IT consultants have career issues that are different from those of the corporate IT pro. In this regular column, we will address those issues that are specific to the consultant. This week, we discuss how to deal with contractor trademarks.
This is the e-mail I received from an IT consultant seeking some answer to questions: "In recent months, I have taken steps to safe-guard my processes, methodologies and tools I use in the form of a Trademark. But, the real world isn't Trademark friendly, and I need additional information on how to practically and effectively move from here. As most consultants know, many large projects start with an initial assessment process. It is during this assessment period that the benefits of a full-scale deployment of a process are identified. A common issue I have encountered is that after the assessment, the customer may choose to do the project themselves using the approach I have provided. My position on this is if a client moves forward with a process or approach they have learned from me, I feel I’m entitled to some remuneration -- especially if there are serious cost savings as a direct result of my contribution."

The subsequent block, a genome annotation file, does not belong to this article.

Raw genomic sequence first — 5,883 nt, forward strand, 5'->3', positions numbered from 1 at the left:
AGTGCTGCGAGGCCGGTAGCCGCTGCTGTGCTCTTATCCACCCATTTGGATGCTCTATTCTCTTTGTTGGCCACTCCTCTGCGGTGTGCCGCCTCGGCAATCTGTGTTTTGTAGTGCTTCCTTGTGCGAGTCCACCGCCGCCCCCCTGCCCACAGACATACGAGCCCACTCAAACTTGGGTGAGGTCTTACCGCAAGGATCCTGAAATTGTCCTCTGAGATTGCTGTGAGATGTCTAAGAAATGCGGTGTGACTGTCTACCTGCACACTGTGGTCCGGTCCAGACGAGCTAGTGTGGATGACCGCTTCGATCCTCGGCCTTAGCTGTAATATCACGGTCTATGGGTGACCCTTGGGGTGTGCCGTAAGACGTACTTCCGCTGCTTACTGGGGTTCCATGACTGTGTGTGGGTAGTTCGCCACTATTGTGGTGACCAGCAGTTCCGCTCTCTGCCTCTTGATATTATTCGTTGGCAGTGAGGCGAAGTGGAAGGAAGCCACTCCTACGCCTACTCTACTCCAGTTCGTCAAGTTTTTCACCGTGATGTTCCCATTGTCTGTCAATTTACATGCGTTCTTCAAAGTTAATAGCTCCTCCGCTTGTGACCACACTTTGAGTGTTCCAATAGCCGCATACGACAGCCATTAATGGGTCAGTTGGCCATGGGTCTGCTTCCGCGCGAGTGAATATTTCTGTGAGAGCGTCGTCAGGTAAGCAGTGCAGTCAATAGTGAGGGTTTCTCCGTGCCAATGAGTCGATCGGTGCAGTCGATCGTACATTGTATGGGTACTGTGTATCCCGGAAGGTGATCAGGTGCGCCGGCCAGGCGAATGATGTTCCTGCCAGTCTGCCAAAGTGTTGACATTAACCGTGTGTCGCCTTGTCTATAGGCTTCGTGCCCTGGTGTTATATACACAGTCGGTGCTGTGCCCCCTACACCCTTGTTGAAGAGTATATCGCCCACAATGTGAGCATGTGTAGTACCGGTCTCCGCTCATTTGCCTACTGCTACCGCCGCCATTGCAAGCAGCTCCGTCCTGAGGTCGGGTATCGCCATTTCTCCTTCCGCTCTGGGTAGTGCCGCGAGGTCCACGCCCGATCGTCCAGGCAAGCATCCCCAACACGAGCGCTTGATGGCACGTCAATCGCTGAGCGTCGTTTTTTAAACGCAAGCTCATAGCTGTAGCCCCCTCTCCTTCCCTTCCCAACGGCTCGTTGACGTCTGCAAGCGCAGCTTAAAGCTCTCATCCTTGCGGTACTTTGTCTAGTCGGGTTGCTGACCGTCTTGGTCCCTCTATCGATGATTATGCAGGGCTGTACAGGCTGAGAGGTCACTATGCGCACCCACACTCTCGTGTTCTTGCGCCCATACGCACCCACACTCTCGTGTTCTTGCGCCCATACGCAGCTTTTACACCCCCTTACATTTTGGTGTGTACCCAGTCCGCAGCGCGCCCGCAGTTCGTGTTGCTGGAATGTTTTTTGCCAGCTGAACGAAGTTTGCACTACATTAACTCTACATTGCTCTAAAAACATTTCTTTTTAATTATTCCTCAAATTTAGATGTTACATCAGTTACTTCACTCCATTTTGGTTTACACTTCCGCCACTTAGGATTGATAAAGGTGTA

Q1. How should my work contracts change as a result of a trademark. For example should I clearly state that my Trademark processes cannot be used without my permission?
Q2. When dealing with agencies, I typically sign their work contract, they don’t sign mine. How do I include the safeguarding of my Trademark when their generic contract does not provide a location for the inclusion for the reference of my Trademark?
Q3. I have concerns about over complicating the hiring process. I'm worried that if I start trying to force Agencies and end customers to sign non-disclosure and non-unauthorized Trademark use agreements that they will find another consultant that is less difficult to deal with.
Q4. In an Agency situation, my contract is normally only with the Agency not with the end customer. How would I be safeguarded against the end customer using my Trademark when I do not have a contract with the end customer?
If you have some feedback on these questions, please post it in the discussion area following this article. If you are a consultant with some questions of your own that you would like to ask, send them to email@example.com
Toni Bowers is Managing Editor of TechRepublic and is the award-winning blogger of the Career Management blog. She has edited newsletters, books, and web sites pertaining to software, IT career, and IT management issues.